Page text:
The main goal of organizational work is solving problems and gaining agreement. Let’s take a look at how you can do that successfully.
Knowing what you and the other person really want is the key to resolving conflicts. What people say they want and what they really want is often not the same.
For example: You’re a manager and an employee says that he wants a promotion and the only available promotion was given to someone else. By digging deeper you find that the employee really wants responsibility and respect. Now there are many ways of achieving that want such as new projects or being put on a promotion track.
The key is to find many ways of achieving what you want and not just one way.
But people are not likely to just come right out and tell you what they really want. So you have to be clear about what you really want to start. You then have to find out what the other person really wants. And you do that by listening.
Sit back and let the person talk, not interrupt and paraphrase what they are saying. It’s no so hard once you block out extraneous thoughts. I have a list called “Listening Blocks” that list what we do when we don’t listen.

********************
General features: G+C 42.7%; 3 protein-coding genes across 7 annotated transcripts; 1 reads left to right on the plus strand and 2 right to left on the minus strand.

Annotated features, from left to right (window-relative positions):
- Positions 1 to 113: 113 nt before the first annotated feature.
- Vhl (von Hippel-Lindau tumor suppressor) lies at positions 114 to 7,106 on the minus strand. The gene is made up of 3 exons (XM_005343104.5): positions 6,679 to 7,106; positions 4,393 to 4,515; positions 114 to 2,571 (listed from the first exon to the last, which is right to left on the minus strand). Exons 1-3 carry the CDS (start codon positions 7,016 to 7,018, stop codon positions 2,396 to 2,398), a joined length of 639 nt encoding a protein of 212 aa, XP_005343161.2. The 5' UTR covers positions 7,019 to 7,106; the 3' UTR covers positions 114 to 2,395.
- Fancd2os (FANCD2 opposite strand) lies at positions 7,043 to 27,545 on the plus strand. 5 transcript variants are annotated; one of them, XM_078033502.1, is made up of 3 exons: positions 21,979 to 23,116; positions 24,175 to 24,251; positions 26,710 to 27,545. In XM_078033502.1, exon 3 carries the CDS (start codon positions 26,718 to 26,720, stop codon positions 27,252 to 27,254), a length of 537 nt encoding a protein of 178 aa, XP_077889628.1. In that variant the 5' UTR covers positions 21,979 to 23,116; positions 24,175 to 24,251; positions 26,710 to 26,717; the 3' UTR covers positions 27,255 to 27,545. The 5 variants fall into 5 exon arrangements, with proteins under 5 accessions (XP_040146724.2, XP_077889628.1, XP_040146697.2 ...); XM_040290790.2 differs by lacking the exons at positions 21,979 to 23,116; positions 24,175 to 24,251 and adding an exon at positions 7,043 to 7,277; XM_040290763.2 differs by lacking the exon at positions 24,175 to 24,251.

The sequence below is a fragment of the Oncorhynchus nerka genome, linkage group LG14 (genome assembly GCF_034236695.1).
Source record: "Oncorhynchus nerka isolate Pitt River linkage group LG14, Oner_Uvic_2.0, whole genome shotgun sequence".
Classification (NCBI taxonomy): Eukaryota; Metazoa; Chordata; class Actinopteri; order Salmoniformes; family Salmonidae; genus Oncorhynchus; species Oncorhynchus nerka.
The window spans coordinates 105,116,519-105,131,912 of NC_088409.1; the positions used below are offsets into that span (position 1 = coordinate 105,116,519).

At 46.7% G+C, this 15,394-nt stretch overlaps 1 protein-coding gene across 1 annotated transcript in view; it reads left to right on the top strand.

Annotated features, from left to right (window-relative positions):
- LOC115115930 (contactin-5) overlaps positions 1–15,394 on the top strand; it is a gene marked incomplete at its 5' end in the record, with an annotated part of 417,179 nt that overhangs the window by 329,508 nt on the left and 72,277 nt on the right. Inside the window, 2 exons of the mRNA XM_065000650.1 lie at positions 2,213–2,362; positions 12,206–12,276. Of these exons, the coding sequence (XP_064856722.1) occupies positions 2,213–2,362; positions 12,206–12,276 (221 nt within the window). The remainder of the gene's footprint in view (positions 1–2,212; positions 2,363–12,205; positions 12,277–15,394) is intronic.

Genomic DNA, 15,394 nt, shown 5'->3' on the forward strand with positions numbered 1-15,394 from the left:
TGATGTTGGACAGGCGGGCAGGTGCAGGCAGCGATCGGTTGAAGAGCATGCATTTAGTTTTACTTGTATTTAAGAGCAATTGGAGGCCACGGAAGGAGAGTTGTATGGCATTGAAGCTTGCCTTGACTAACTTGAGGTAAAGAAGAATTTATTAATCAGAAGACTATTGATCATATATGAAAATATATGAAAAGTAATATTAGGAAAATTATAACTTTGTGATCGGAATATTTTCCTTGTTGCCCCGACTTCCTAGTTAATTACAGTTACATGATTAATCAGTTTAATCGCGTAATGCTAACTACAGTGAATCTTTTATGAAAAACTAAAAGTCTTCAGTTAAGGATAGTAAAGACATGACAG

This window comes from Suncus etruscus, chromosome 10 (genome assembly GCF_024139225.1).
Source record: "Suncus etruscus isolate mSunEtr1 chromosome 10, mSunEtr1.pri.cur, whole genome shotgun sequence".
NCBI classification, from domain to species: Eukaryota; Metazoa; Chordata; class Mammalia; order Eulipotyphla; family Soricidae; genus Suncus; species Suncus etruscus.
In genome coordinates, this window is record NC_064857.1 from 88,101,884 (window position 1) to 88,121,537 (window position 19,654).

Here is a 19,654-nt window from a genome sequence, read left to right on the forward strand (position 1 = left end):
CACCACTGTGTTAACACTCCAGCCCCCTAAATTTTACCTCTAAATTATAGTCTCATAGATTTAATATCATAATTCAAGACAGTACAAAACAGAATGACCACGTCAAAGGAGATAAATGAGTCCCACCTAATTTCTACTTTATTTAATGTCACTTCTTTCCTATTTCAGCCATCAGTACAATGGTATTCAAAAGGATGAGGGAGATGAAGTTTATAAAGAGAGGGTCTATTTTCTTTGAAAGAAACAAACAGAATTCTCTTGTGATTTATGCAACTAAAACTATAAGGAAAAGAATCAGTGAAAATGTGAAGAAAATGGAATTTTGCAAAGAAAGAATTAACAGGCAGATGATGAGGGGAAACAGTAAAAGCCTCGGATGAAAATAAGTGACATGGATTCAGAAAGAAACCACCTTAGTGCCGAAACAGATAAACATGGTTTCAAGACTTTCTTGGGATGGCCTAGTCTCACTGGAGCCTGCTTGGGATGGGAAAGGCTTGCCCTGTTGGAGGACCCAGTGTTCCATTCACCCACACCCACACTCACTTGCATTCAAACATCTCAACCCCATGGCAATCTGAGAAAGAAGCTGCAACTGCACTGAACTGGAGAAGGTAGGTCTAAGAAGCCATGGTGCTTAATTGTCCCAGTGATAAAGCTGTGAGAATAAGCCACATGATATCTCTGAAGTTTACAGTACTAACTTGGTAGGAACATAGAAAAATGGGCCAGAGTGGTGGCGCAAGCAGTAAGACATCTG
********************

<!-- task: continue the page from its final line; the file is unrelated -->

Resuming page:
Listening is valuable because not only does it get you content, it builds trust. When there’s trust, people will tell you what they really want.
What you’re doing is changing the game by understanding what it is they really want and framing it in a way that you can both agree to solutions.
For example: An older colleague of mine was negotiating a pre-nuptial agreement with her soon to be husband. She was insisting on everything being community property. He was resisting and it was getting heated. I commented that older people usually don’t make everything community property. What was it that she really needed? She replied that she “Didn’t want to end up broke like her mother."
Since her future husband had more money than she did, I suggested that he could help her in other ways such as a hefty insurance policy. So I gave her an alternative.
Once she saw what she really needed, she became more flexible and many solutions popped up.
So listening, giving people a chance to speak their truth, acknowledgment, that’s really implicit to the rapport building process. You have to say somewhere along the line, ‘I hear you’re upset. What do you really want?’
point: Helping people say yes and make it hard for them to say no .
talking consequences to people. Not everything is resolvable and sometime you
need to walk away. A professional human resource colleague of mine worked very
hard on finding a solution to an employee’s dissatisfaction. Finally she said
“I’m sorry we can’t come to a resolution that you like. You seem to have two choices: stay and work for a company where you don’t respect the leadership; or leave and find a place where you do.”
The employee replied; “You’re right.” And got another job.